Saturday, January 30, 2010

Slimming Down School Milk: Did it have an impact?

Schools are getting smart and thinking more about where kids are getting their calories from in school. With childhood obesity continuing to rise (even though adult obesity seems to have slowed down), the implementation of sound school wellness policies is imperative to curbing unhealthy habit forming behaviors in kids' lives.

There is not a ton of data on how school nutrition policies have impacted student health or changed children's consumption of certain foods. (Though if you're interested, I've done a ton of research in this area on sugar-sweetened beverages). But now we have data on one common policy: switching school cafeterias over to serving kids lower-fat milk (1% or fat-free).

While every school district must have a wellness policy that documents the school district's position on nutrition and physical education, school meals, competitive food (a.k.a. school sold outside of school meals) and other wellness issues, the monitoring and evaluation section of wellness policies is usually lacking.

Often times its unclear who is charged with monitoring or implementing the school's wellness policy. It's rare to find a policy that describes what metrics will be used to evaluate its success. It's no surprise then, that we don't have much data on what school nutrition policies are most effective in promoting kids' health and which are less so.

Thankfully, when it comes to switching over schools from whole or high-fat milk to low-fat or fat-free milk, evaluation results have begun to surface!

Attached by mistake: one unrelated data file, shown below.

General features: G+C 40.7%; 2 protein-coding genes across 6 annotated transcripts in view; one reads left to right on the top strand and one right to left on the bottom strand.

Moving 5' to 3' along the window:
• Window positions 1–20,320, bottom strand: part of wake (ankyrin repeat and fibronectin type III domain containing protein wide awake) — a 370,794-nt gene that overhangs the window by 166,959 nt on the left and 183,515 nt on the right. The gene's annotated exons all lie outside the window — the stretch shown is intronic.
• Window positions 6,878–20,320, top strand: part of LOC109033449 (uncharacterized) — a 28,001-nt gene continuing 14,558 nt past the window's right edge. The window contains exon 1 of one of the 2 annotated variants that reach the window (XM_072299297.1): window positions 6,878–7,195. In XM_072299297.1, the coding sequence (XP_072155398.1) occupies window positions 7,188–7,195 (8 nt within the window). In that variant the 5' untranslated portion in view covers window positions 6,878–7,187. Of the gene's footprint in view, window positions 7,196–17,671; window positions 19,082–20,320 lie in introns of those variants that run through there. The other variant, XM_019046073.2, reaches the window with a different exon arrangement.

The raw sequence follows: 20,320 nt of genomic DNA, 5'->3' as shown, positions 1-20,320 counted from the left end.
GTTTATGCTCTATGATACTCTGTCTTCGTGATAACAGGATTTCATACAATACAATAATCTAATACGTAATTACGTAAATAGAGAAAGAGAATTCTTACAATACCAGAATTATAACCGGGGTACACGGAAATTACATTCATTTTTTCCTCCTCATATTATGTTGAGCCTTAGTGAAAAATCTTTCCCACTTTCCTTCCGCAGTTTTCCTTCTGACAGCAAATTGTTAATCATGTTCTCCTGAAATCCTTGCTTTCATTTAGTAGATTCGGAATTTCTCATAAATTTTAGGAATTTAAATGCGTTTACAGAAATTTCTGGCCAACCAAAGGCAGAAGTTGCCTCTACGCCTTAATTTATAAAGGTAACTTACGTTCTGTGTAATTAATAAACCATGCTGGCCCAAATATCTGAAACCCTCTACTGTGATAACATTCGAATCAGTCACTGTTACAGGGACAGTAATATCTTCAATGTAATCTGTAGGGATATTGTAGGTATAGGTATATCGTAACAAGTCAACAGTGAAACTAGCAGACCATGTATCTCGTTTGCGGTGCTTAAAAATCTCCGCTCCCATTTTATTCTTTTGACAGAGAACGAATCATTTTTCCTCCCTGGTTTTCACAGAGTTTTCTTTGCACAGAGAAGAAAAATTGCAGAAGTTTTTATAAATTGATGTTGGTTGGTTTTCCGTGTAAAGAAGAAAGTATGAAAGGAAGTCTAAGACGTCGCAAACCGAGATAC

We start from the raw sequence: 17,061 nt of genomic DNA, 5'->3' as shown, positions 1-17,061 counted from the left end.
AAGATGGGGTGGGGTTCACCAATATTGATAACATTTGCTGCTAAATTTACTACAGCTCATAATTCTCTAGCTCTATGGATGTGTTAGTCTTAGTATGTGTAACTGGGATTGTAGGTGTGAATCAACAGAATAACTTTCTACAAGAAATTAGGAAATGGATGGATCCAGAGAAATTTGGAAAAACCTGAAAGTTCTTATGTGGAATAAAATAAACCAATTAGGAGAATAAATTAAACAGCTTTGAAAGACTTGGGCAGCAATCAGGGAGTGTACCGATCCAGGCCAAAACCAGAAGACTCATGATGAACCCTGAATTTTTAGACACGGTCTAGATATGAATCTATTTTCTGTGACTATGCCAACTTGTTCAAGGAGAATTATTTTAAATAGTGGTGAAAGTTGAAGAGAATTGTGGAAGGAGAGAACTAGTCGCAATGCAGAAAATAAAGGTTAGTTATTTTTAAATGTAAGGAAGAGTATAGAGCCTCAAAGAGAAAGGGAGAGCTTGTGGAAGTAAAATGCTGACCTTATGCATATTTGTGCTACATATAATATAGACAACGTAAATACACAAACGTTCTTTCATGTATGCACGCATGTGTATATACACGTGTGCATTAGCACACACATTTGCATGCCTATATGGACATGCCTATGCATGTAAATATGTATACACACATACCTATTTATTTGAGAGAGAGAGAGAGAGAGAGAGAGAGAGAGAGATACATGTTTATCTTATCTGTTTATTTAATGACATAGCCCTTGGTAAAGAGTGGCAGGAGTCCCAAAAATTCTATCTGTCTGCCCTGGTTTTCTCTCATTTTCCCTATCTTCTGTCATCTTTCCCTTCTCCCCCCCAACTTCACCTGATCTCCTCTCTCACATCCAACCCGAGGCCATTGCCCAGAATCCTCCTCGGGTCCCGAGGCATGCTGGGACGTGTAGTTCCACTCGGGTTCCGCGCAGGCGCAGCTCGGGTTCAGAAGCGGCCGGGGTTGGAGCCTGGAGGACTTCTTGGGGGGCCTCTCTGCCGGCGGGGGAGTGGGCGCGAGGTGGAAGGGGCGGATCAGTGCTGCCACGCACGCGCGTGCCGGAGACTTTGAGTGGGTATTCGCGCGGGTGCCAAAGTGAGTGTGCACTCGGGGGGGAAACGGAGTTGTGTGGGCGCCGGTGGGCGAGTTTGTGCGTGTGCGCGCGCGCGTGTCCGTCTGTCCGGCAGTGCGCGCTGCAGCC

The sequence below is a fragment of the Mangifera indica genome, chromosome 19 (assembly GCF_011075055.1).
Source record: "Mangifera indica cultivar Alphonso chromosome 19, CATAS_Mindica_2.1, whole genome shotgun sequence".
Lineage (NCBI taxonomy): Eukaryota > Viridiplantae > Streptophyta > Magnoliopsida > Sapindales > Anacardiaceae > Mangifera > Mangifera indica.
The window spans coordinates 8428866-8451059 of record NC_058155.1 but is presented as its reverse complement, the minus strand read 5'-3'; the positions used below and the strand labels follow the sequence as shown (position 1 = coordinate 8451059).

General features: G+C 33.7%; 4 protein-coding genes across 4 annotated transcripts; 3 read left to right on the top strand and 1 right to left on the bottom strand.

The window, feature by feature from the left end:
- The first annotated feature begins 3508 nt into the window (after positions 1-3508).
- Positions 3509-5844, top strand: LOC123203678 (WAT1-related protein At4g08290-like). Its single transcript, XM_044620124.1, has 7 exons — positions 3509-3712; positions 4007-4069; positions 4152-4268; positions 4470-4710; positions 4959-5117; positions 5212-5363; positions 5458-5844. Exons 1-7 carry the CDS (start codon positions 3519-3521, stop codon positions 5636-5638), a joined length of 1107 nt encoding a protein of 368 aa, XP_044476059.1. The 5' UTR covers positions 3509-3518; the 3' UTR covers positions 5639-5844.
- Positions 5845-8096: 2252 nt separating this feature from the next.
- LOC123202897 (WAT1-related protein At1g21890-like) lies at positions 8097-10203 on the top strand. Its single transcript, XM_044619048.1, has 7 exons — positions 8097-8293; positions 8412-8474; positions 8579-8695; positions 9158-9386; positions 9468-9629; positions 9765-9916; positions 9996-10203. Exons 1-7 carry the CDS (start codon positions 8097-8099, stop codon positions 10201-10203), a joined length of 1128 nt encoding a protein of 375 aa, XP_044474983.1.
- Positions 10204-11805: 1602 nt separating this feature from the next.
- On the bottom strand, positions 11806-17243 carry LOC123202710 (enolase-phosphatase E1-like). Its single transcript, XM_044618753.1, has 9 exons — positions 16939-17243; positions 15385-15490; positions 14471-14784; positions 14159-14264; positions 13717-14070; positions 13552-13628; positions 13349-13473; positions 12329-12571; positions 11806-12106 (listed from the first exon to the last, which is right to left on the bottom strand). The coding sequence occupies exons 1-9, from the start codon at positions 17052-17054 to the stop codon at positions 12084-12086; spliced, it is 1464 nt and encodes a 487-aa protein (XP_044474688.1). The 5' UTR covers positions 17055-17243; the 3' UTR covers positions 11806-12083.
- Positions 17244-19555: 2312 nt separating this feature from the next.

An article on highlighted a study out of NYC, which found that the switch to low-fat and fat-free milk resulted in

  • An increase in student milk purchases by 1.3%
  • A reduction in 5,960 calories from milk served to milk-drinking students annually
  • A reduction in 619 grams of fat from milk served to milk-drinking students annually
The findings come from this week's publication from the Centers for Disease Control and Prevention Morbidity and Mortality Weekly Report.

The only problem I see with the reporting of the study (and perhaps the study itself) is that it doesn't mention comparing the changes in consumption, calories, and fat to a similar school or school district that didn't switch to low-fat or fat-free milk entirely. For example, perhaps milk consumption increased among students in all schools because it was being promoted more heavily in media and by food service staff. It may have had nothing to do with the switch to low-fat or fat-free products.

Giving students the choice of fat-free and low-fat milk is important. And switching over entirely to low-fat and fat-free milk is a great public health intervention. These results show that it can be effective, especially when considering the impact on a large scale (all students in a state or the entire country).

However the last line of the article was the most important to me:
"The switch [to lower-fat milk] also might promote changes in children's taste preferences toward lower-fat milk."
While I disagree with the premise that kids need 3 glasses of milk a day for "strong bones" - I do think that a kid who drinks several glasses of milk a day will be better off drinking lower-fat milk than whole milk. Just do the math:

A typical half-pint (8 oz) serving of whole milk has 146 calories and 8 grams of fat (5 are saturated fat). But a half-pint of 1% plain milk has only 102 calories and 2 grams of fat (1.5 are saturated).

Changing the types of milk offered in school does not appear to impact kids' consumption of this nutrient rich beverage. But it may serve to change norms and taste preferences for lower-fat milk, which could benefit them in the future. Schools are meant to teach our kids the skills and habits that will promote life-long learning, health, and success. The cafeteria is one place where greater attention to this educational mission is warranted.

Glad to have some evidence to back up this school policy. Make sure your school sells low-fat and/or fat-free milk!!

Note: the milk carton image was created by Mark A. Hicks, illustrator and published in Discovery Education's Clip Art Gallery.

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